Meek-Bradley spent a year as a private chef in Florida before arriving in D.C. in 2009, where she quickly found work as a sous chef at the José Andrés landmark Zaytinya, and later chef de cuisine of Mike Isabella’s Graffiato, further honing her leadership skills.

Her move to the nation’s capital coincided with a boom period in that city’s dining scene, and soon, Meek-Bradley would earn her first executive chef position, taking the reins at Ripple and debuting Roofer’s Union in Northwest D.C. in 2013. Here, she earned many accolades, including multiple honors from the Restaurant Association of Metropolitan Washington and a “Rising Star” semifinalist nod from the James Beard Foundation. She also found the time to compete on Season 13 of Bravo’s Top Chef, finishing in the top three.

In 2016, Meek-Bradley branched out on her own to introduce Smoked & Stacked, a fast-casual concept in Shaw serving hand-crafted sandwiches.

When Meek-Bradley isn’t cooking, she dabbles in photography and spends time with friends and Lilly, her 8-pound chihuahua-terrier “sous chef.”

Marcelle Afram Executive Chef of Bluejacket 

photo credit: Marissa Bialecki

Originally from Silver Spring, MD, Marcelle Afram grew up immersed in the restaurant industry, assisting her parents in the kitchens of their mom & pop pizza shops and Lebanese restaurants. Later in life, Marcelle trained under Michelin Star chefs in Spain, worked at fisheries in Puerto Rico, and on a farm cooperative in Wisconsin. All before coming back to the D.C. area and opening restaurants with Stir Food Group, ultimately operating her own consulting business.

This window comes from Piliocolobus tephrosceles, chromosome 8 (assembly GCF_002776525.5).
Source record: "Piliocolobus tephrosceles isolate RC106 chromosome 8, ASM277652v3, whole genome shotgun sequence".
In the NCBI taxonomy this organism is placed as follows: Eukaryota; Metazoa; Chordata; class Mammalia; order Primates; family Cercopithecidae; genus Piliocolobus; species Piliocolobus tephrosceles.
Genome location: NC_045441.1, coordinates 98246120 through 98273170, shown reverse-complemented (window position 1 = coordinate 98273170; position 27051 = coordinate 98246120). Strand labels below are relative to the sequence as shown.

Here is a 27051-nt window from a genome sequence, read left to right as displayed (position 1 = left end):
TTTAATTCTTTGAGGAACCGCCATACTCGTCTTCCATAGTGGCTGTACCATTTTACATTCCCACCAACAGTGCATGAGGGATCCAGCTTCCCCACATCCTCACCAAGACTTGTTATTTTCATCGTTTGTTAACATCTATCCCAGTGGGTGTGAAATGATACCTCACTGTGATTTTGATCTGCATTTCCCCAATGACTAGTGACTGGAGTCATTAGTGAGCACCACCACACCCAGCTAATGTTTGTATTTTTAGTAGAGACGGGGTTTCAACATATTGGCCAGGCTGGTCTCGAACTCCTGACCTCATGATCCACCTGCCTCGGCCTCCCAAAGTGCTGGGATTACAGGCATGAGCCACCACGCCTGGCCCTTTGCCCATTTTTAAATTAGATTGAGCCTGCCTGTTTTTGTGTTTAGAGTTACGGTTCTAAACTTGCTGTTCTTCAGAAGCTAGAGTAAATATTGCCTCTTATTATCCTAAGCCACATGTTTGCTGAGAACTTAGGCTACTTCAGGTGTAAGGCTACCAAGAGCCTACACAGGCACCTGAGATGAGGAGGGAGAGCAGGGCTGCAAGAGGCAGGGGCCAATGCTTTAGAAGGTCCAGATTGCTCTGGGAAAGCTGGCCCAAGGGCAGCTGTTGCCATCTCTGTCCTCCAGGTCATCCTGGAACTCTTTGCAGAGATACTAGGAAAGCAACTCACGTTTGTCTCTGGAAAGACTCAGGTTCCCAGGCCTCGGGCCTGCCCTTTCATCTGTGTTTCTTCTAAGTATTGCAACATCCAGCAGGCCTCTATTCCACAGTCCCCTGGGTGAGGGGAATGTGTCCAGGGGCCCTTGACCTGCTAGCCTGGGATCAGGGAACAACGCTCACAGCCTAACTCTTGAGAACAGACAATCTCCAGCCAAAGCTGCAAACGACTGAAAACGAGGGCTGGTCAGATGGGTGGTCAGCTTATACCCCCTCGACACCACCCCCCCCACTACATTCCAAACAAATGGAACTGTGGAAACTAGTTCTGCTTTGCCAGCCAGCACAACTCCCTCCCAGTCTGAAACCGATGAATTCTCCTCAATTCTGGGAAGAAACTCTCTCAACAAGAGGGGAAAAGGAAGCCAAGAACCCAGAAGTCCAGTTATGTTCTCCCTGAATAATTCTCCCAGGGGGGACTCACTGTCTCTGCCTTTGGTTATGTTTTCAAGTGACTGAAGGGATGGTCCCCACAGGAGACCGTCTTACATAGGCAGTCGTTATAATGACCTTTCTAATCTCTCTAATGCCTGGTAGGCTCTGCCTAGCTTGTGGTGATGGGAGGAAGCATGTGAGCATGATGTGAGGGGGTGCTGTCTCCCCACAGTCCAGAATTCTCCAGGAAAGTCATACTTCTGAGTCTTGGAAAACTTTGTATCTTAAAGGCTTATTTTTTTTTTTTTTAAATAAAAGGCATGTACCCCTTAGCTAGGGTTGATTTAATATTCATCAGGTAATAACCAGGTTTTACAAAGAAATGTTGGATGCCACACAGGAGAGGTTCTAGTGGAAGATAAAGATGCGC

She landed at Bluejacket before the opening in October 2013. At Bluejacket, Marcelle draws on her Italian and Mediterranean culinary training which instilled in her the approach to use only the best ingredients of the season by building close relationships to local farmers and purveyors. Bluejacket serves a seasonal menu with beer garden flare and proudly sources nearly 100% of its produce and meat locally.

Jill Tyler, Co-Owner of Tail Up Goat and the forthcoming Reveler’s Hour

photo credit: Brian Oh

Jill Tyler landed in DC in 2002 to attend American University and fell in love with DC and its quickly growing restaurant scene.

After gaining experience at some of DC’s dining institutions including Komi, Proof and Little Serow she and her partners decided to open their first project.  Tail Up Goat opened in 2016 and has quickly become a gathering place where guests tuck into house-made pastas and breads while enjoying eclectic wines, ciders, soft drinks and cocktails.
While the food has made it’s mark it’s a personal triumph that the service is mentioned time and time again.  Creating memories and moments around a table is her passion.  Jill has developed a service program based on the hospitality ethos of kind and smart service.  Kind and smart are ideas applied not just to guests, but to decisions made with their team.  She and her partners have created a professional culture that focuses on continued education, a positive work-life balance, and offering benefits that one would expect to find in a 9-5 job.
Jill looks forward to the new challenges and experiences of opening Reveler’s Hour.  Her mantra continues to be, you can only open your first restaurant once.